Mary Hoyt, who referees Rosalyn Carter's encounters with the press, liked the line best about the journalistic pushbutton doll. "Press a reporter," she chuckled, "and it comes out wrong. Sometimes I feel that way."

The line was from Tom Stoppard's new play "Night and Day" which previewed at the Kennedy Center last night. It's about three journalists in Africa and was been by perhaps 500 of their real-life counterparts in Washington. The performance will benefit the National Press Foundation, which gives scholarships to journalism students across the country.

Stoppard, who wrote stories for the Bristol Evening World before he wrote plays and got rich and famous, was clearly the star of the after-play reception. A lot of Washington's stars -- among them Livingston Biddle, Austin Kiplinger, Rep. John Brademas (D-Ind.), Sen. Ed Muskie (D-Me.), FBI Director William Webster and a sizable herd of journalists -- all wanted to meet the English playwright.

Stoppard, incidentally, thinks being a journalist can be almost romantic.

"I loved being a reporter," he said. "I loved absolutely everything about it. I mean, I began when I was 17 and I thought it was a very glamorous world."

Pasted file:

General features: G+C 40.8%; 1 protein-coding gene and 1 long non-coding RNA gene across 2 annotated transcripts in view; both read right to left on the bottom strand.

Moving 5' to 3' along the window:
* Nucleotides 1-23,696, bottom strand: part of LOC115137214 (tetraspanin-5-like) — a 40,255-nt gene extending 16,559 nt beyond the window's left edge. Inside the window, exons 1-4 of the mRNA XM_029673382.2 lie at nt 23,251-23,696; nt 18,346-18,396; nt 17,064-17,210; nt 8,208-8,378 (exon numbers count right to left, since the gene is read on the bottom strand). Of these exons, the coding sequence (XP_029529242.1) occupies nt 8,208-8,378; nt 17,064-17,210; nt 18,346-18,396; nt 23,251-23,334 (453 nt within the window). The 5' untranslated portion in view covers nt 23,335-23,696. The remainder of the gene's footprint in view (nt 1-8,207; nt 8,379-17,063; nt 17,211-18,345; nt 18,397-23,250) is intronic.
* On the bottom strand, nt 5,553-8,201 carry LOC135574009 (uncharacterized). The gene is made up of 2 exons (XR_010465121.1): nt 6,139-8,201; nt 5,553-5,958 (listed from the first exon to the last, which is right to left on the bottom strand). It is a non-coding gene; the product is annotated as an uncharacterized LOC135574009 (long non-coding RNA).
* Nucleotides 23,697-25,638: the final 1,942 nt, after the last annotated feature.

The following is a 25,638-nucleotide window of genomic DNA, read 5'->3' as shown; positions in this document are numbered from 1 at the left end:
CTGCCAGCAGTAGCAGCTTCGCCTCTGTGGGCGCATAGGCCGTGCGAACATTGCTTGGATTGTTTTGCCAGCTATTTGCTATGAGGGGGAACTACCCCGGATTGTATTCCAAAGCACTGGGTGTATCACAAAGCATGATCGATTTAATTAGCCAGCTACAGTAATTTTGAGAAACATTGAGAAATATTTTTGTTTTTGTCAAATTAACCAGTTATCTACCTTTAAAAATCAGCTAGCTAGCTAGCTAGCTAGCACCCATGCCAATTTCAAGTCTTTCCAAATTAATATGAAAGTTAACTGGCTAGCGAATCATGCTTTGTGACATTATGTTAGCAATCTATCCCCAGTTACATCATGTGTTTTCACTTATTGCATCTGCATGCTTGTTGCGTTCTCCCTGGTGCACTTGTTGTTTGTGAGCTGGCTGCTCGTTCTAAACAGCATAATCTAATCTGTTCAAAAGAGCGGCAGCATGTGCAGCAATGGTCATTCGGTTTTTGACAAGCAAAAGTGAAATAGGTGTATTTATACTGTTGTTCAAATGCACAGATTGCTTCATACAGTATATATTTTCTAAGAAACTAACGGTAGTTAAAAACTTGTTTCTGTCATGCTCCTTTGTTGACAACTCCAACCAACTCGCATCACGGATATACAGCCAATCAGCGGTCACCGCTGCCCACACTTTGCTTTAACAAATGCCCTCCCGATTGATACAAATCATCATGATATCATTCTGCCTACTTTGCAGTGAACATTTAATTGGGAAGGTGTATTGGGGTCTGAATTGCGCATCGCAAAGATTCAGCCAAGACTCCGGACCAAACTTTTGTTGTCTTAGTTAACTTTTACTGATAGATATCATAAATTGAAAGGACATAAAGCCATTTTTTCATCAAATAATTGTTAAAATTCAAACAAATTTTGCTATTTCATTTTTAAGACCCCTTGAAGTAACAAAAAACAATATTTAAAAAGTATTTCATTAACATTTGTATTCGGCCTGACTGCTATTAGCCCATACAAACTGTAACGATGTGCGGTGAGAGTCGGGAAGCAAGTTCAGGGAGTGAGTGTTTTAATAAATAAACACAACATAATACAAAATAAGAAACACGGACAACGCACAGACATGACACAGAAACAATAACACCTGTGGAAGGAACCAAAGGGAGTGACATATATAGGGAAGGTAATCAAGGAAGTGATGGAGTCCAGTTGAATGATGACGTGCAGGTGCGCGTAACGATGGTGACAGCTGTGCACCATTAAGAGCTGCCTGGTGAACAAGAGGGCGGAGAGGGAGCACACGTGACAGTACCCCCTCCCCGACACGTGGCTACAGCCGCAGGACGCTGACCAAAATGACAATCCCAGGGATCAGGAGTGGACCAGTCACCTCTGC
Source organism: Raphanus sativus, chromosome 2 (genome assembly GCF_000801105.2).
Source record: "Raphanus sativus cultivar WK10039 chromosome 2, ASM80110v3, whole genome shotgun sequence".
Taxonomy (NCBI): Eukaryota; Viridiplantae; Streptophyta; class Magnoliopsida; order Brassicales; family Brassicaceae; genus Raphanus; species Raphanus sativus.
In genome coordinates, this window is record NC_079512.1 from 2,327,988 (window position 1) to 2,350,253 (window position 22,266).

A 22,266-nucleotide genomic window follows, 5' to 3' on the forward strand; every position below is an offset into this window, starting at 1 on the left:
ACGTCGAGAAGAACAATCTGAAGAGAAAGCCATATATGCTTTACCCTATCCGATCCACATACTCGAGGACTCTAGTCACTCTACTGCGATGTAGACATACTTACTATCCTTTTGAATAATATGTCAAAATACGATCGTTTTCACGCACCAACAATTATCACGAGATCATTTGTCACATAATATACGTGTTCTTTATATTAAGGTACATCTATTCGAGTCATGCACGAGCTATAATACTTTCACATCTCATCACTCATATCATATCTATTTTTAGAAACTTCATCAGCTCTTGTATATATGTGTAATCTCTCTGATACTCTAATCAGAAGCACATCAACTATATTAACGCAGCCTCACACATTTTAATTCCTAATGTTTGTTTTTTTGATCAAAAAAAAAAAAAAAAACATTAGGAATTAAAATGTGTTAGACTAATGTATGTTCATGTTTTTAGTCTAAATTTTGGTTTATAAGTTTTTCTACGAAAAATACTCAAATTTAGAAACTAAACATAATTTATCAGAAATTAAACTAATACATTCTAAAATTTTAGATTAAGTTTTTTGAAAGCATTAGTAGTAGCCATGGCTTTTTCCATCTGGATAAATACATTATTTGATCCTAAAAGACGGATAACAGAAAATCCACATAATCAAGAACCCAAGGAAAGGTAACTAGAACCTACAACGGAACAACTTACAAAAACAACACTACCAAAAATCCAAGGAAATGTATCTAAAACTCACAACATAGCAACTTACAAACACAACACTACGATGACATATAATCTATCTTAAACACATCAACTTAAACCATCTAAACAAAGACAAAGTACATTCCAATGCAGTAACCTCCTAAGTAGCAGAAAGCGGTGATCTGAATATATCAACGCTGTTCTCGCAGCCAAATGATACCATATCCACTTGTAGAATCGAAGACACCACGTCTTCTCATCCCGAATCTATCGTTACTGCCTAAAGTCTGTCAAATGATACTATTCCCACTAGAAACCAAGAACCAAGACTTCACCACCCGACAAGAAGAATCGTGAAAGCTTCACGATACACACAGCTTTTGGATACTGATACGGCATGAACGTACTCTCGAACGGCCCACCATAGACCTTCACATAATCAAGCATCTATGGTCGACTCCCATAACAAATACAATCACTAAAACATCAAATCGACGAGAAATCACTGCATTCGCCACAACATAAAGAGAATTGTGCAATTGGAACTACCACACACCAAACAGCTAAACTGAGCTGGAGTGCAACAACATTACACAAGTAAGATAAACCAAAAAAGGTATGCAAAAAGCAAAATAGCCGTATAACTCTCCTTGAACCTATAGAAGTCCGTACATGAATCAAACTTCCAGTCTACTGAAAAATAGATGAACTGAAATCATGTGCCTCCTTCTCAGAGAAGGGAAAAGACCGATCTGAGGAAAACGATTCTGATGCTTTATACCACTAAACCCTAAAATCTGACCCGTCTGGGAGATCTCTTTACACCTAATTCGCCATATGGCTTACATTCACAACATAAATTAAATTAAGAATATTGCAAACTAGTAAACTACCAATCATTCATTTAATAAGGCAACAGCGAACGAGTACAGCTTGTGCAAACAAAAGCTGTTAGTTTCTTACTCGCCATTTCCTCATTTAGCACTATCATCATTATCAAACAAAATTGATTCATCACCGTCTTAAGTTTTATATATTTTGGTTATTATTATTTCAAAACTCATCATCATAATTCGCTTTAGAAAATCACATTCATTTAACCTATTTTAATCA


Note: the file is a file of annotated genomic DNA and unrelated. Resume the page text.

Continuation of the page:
The other star of the evening was Omar N. Bradley, America's only living five-star general. While eating his dessert crepe, he said he enjoyed the play's "wit."

Maggie Smith, the British actress, who stars in the play, had not appeared at the cast reception by 11:30 p.m. People were still craning their necks toward the door in hopes that she would.

But Supreme Court Justice Harry Blackmum, who has made decisions lately that the press hasn't liked, was very much in evidence. And did he like the play?

"Sure, sure," said Blackmun. "Kept me awake."

"Don't believe him," said a nearby guest. "I had to pinch him every five minutes."